- Setup is incredibly easy
- It is lightweight, making it a perfect for long trips
- It provides superior ventilation
- Weight: 3 lbs 12 oz
- It lacks sufficient guy points, which compromises its ability to withstand rough weather
- It is not the best choice for tall people that need more headroom
Bottom-Line: The Hubba Hubba NX from MSR is another super product across the board without excelling in any one area.
North Face Stormbreak 3
Best Budget Backpacking Tent
The North Face Stormbreak 2 is a great choice for summer camping trips when plenty of ventilation proves useful. It has a peak height of 43 inches and thus provides lots of headroom to sit up. With dimensions of 87 by 50 inches, it is not the best option for tall people. The vestibule door creates a large entrance for moving large inflated sleeping bags as well as other gear in and out. It also features two pockets that one can use to store small essentials.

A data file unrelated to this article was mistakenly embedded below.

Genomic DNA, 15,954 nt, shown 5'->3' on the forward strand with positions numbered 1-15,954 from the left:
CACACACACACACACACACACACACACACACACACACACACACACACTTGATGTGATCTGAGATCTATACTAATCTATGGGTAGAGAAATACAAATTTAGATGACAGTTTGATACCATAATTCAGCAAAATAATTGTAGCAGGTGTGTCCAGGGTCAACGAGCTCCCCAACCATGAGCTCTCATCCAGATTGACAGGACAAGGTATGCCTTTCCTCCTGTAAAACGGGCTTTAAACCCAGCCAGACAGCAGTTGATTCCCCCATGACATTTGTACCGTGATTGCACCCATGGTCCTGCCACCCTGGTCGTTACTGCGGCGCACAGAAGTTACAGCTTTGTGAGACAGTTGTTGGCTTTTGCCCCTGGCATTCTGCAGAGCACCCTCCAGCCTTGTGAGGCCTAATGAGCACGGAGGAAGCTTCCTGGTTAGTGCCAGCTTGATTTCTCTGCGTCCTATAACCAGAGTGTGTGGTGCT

Unfortunately, despite the name, the North Face Stormbreak 2 is not built to withstand storms. The thin diameter poles can’t stand up to high winds, and the high peak height doesn’t help matters. The nylon panels combined with bathtub floors help prevent splash-back during heavy rains.
The Stormbreak weighs 94.2 ounces, the heaviest on the list, and the space-to-weight ratio is among the worst. It is also constructed using relatively bulky materials, which don’t pack down well. On the flip side, setup is incredibly easy.
- It is cheap and affordable
- It has large doors
- It has a roomy interior
- The heavy weight makes it unsuitable for long backcountry trips
- The poles are low quality and so are the stakes
- It is not the best for rough weather conditions